중앙데일리

[OUTLOOK]Universities Must Have Autonomy

Korean schools compete not only with each other, but also with foreign universities.

Apr 15,2001
Student protests against tuition raises have become a chronic problem at universities that repeats every year. As if following a set pattern, students first take over the university president's office, and then engage in a tug-of-war to negotiate with the university authorities to cut back on planned increases.

Universities are struggling to improve the quality of higher learning under substandard conditions. College admission corruption cases often occur and people are arrested almost every year. The crippled state of public education is everyone's concern; parents desperately claim they have no choice but to emigrate to provide better education for their children. High school students scoff at the value of school education, saying there is virtually nothing to learn in classrooms, and they turn to private tutoring lessons instead.

Negotiating with students over school tuition fees has become a national pastime. The constantly changing policies on college admissions bewilder teachers, students, and parents, and the cutthroat competition to enter college forces people to abandon their dignity and even their reason. More and more people are choosing to emigrate rather than remain in this country and subject their children to distressing educational conditions.

I do not wish to talk about who is to blame. Education has become such a grave and urgent problem that it is more important for us to pool our wisdom to search for a solution. As the president of a university, I cannot help feeling responsible and attempt to find some answers.

The most important aspect of college management is the ability to demonstrate the college's unique characteristics. This is the only way for a university to survive and become a winner in this age of global competition. The life of a university depends on conducting creative research and fostering outstanding personnel. Each university tries to serve society and stand at the vanguard of the times based on its own educational ideals and academic climate. Securing healthy financial resources is imperative to achieve these goals.

The faculty members are those who cherish their schools the most. They do not hesitate to sacrifice themselves to develop their school under difficult conditions, giving up sleep to carry out research and to teach students. They plan for the future of their university and try hard to secure the necessary financial resources.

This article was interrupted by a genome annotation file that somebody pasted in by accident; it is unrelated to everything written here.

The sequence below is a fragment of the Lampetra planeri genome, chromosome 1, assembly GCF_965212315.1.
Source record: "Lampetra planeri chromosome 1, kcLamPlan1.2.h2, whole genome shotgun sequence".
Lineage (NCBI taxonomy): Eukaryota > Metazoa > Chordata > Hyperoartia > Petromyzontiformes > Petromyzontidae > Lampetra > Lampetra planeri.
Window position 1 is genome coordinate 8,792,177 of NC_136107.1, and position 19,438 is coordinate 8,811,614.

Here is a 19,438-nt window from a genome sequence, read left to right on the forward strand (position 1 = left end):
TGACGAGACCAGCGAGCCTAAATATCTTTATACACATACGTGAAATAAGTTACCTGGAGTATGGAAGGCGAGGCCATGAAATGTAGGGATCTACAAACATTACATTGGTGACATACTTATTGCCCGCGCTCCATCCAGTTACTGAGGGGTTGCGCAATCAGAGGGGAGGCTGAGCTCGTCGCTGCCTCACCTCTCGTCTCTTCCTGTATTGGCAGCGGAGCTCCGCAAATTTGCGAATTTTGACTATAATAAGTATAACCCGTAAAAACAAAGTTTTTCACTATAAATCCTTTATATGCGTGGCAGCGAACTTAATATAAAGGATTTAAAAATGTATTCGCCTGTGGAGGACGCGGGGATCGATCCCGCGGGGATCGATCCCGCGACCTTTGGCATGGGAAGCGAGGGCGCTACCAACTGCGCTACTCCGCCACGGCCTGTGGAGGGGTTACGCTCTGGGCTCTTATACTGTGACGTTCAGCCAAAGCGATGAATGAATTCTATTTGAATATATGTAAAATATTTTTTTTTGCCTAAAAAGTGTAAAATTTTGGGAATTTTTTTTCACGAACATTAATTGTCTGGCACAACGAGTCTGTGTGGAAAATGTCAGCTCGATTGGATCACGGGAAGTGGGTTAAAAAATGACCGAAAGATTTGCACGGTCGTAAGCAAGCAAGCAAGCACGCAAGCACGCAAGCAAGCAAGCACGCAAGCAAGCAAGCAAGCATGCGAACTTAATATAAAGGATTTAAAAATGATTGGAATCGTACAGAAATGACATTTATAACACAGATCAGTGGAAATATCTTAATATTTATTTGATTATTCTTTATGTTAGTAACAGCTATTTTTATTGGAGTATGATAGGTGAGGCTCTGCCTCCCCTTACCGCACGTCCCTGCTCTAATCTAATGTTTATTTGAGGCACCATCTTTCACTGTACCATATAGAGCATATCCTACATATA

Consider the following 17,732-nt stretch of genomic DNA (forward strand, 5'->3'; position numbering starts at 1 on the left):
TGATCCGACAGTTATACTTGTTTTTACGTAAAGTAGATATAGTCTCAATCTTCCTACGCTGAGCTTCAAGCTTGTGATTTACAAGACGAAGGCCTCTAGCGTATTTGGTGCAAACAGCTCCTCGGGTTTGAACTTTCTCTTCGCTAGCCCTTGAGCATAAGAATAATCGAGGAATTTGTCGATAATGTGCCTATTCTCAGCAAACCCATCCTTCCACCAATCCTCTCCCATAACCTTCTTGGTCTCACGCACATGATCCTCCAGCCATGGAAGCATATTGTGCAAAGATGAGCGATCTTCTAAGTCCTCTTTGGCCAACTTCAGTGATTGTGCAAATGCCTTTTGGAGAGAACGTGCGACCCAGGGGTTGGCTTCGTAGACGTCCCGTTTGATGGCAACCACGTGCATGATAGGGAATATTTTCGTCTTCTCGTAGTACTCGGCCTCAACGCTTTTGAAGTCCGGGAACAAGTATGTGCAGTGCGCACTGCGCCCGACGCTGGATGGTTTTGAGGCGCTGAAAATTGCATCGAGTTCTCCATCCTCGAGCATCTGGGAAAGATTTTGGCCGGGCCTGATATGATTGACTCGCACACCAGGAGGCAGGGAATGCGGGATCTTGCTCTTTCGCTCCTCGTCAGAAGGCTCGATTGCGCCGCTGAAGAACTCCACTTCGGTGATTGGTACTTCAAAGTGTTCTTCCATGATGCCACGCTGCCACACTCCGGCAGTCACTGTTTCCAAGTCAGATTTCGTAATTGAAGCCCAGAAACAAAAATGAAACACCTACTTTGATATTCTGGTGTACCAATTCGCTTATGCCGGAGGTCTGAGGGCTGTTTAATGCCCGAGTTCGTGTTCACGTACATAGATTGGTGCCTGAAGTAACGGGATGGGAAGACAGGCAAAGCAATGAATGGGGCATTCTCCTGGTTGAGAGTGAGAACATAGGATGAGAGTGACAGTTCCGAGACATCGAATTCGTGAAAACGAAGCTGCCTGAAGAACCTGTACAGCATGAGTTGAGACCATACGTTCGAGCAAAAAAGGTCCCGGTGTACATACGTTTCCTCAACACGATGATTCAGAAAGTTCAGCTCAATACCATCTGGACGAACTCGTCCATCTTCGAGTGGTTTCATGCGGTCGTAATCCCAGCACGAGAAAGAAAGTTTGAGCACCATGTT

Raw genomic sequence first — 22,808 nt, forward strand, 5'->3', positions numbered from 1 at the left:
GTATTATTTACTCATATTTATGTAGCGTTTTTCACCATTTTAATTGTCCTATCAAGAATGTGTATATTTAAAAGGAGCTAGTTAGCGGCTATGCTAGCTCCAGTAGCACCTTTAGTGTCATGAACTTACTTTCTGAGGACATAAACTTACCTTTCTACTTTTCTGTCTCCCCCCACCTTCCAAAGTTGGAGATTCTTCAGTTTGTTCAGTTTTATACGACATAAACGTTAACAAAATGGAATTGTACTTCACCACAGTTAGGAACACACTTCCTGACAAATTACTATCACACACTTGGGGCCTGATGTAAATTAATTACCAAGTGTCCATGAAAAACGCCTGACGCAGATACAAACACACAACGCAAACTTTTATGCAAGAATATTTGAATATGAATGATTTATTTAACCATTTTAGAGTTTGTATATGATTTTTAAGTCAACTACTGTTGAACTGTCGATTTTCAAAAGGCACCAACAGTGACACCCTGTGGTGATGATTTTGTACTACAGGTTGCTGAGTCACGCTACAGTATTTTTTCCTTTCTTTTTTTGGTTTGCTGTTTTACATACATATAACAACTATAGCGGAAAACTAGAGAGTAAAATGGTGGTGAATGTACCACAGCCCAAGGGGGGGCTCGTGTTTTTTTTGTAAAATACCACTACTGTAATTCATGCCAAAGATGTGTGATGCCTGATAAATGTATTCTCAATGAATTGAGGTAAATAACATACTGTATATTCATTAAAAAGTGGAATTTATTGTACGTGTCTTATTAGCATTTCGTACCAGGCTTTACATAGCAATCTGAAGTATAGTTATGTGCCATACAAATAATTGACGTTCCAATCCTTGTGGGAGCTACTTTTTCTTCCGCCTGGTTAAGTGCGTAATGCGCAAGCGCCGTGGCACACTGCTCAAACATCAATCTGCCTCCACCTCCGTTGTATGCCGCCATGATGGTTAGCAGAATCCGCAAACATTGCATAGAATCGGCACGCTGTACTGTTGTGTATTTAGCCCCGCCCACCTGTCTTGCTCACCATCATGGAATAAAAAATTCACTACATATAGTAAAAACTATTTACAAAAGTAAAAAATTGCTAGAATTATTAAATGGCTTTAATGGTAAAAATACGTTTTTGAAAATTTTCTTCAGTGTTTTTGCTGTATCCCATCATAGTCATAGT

The government must not discourage such attempts by introducing unnecessary systems and regulations. Universities must be allowed to enjoy real autonomy.

Recently, Yonsei University proposed a system of preferential admissions to those who contribute to the university, in order to encourage a culture of philanthropy and to bolster the university's finances to improve educational and research conditions and to add scholarships.

There are strong arguments for and against this proposal. The educational authorities stand by their prohibition on college admissions in return for financial contributions, but many parents and university faculty members favor the proposal.

Public discussions on allowing financial contributions to become part of the special admissions criteria for acceptance into university took place in 1986 and again in 1991, but soon stopped. Critics said "public sentiment" was against such proposals.

I wish to emphasize that the preferential system for contributors Yonsei University proposed is quite different from the general donation-for-admission system. The university is actually calling for repaying the kindness of those who contributed to the university both in material (tangible) and non-material (intangible) ways.

Material contribution refers to donating fixed or movable assets to the university, and non-material contribution refers to the achievements of the school founders or of those who helped greatly with the development of the school. To qualify as a material contributor, the donors would have to make their contributions over a certain period of time.

Their donations would be managed transparently by a special committee consisting of outsiders, such as civic representatives, and the money would be used strictly for scholarships and for improving educational and research conditions.

Yonsei University proposed to offer benefits of various forms as a way of repaying material and non-material contributors. For instance, the university can give them preferential treatment when they use the university hospital or other school facilities, or it can offer consulting services and personnel support for the companies they manage. Or the university can allow their offspring to enter the university outside of the regular admission quota, if they meet a certain level of academic achievements.

Korean institutions of higher learning cannot compete just among themselves in this age of globalization; their competitors are foreign universities. They have to be allowed to enjoy true autonomy to upgrade their competitiveness.


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The writer is the president of Yonsei University.


by Kim Woo-sik




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